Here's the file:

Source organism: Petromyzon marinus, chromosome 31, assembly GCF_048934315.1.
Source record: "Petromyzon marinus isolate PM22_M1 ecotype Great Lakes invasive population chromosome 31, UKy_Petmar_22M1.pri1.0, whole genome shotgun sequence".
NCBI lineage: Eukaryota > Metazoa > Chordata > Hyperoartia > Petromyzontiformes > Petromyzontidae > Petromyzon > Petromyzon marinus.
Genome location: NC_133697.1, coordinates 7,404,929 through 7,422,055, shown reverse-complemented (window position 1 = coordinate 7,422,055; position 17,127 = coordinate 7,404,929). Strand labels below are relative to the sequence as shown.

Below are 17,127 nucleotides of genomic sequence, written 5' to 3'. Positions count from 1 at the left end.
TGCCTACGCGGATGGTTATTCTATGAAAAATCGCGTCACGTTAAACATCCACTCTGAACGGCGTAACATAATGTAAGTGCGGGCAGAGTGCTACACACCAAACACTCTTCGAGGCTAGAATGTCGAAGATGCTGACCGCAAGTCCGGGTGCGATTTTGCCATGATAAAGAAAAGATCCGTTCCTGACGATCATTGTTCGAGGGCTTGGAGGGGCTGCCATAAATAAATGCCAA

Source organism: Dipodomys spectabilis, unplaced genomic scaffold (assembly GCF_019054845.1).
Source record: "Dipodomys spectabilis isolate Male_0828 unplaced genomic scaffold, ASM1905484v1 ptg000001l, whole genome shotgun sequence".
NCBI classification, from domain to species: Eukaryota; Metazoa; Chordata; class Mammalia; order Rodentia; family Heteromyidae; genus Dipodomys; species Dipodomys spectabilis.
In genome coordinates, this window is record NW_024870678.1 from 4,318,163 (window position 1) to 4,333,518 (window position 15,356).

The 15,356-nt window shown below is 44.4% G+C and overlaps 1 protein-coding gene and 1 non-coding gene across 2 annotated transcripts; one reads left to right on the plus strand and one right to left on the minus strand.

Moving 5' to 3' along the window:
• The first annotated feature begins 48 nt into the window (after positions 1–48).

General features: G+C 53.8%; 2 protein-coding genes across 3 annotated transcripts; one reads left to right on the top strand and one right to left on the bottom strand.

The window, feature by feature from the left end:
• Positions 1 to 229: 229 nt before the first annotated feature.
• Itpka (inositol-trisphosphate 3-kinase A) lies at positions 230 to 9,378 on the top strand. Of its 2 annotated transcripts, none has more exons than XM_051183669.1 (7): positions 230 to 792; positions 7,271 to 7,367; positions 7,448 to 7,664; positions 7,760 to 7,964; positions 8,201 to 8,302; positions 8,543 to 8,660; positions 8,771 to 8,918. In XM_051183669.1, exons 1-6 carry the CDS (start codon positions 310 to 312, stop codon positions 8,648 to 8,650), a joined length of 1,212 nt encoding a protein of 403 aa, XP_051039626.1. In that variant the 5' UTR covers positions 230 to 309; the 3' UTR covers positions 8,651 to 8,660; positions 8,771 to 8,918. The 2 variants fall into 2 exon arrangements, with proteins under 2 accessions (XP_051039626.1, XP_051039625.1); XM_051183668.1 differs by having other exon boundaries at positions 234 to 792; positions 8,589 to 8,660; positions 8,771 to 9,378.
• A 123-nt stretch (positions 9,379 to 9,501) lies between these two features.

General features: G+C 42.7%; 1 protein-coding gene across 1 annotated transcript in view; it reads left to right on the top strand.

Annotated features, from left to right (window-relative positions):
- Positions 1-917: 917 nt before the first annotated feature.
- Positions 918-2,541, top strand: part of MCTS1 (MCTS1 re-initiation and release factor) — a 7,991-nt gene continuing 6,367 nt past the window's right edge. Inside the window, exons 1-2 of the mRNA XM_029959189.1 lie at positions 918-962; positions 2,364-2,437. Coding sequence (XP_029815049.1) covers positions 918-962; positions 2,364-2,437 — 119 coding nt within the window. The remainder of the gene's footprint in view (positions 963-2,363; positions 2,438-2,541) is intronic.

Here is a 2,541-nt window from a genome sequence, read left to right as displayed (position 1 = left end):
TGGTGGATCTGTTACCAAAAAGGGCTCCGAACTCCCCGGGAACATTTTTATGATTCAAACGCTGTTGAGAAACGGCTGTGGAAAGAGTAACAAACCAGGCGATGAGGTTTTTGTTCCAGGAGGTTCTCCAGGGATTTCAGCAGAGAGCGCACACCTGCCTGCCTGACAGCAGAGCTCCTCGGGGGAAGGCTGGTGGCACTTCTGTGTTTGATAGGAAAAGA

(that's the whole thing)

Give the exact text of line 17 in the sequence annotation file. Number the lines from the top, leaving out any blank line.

• Itpka (inositol-trisphosphate 3-kinase A) lies at positions 230 to 9,378 on the top strand. Of its 2 annotated transcripts, none has more exons than XM_051183669.1 (7): positions 230 to 792; positions 7,271 to 7,367; positions 7,448 to 7,664; positions 7,760 to 7,964; positions 8,201 to 8,302; positions 8,543 to 8,660; positions 8,771 to 8,918. In XM_051183669.1, exons 1-6 carry the CDS (start codon positions 310 to 312, stop codon positions 8,648 to 8,650), a joined length of 1,212 nt encoding a protein of 403 aa, XP_051039626.1. In that variant the 5' UTR covers positions 230 to 309; the 3' UTR covers positions 8,651 to 8,660; positions 8,771 to 8,918. The 2 variants fall into 2 exon arrangements, with proteins under 2 accessions (XP_051039626.1, XP_051039625.1); XM_051183668.1 differs by having other exon boundaries at positions 234 to 792; positions 8,589 to 8,660; positions 8,771 to 9,378.